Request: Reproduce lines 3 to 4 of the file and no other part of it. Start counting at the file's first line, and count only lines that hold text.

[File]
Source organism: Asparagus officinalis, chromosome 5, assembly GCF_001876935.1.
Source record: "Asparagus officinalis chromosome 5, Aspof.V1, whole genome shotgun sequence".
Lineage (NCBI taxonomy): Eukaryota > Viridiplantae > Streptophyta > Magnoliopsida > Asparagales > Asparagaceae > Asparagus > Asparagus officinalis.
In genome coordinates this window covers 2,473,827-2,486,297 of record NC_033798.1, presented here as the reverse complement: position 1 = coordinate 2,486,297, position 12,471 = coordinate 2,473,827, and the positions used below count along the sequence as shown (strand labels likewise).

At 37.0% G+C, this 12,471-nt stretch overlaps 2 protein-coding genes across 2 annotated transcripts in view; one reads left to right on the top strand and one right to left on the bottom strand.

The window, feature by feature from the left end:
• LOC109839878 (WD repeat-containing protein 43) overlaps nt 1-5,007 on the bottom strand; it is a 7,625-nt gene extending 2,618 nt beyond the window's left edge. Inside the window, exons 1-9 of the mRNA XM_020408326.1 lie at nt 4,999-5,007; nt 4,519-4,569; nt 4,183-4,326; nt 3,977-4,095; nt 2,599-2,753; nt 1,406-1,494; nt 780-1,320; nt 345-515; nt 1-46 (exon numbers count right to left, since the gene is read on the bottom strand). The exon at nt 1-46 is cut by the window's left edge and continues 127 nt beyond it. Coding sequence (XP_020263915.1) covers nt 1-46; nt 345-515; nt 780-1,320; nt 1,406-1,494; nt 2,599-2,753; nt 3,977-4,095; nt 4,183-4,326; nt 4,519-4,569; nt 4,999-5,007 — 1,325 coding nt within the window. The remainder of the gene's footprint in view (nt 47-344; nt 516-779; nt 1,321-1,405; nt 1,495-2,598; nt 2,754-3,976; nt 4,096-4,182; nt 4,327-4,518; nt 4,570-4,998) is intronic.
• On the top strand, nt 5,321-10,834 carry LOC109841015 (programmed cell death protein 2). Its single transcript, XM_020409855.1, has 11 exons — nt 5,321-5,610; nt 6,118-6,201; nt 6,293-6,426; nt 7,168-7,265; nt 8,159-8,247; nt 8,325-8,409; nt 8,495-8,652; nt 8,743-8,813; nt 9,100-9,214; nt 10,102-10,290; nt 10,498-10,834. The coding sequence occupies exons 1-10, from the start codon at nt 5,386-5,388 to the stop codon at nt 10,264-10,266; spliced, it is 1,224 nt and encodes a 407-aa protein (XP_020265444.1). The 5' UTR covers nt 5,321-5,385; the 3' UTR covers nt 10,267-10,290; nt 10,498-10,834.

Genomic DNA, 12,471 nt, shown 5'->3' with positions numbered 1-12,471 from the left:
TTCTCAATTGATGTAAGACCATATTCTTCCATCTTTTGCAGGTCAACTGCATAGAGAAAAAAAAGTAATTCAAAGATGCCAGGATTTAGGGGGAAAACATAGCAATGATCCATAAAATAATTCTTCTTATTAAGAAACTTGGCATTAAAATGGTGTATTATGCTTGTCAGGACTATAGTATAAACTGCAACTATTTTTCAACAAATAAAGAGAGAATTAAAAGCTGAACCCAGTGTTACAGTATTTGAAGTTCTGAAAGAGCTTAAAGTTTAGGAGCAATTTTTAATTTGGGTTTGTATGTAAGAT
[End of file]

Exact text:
Lineage (NCBI taxonomy): Eukaryota > Viridiplantae > Streptophyta > Magnoliopsida > Asparagales > Asparagaceae > Asparagus > Asparagus officinalis.
In genome coordinates this window covers 2,473,827-2,486,297 of record NC_033798.1, presented here as the reverse complement: position 1 = coordinate 2,486,297, position 12,471 = coordinate 2,473,827, and the positions used below count along the sequence as shown (strand labels likewise).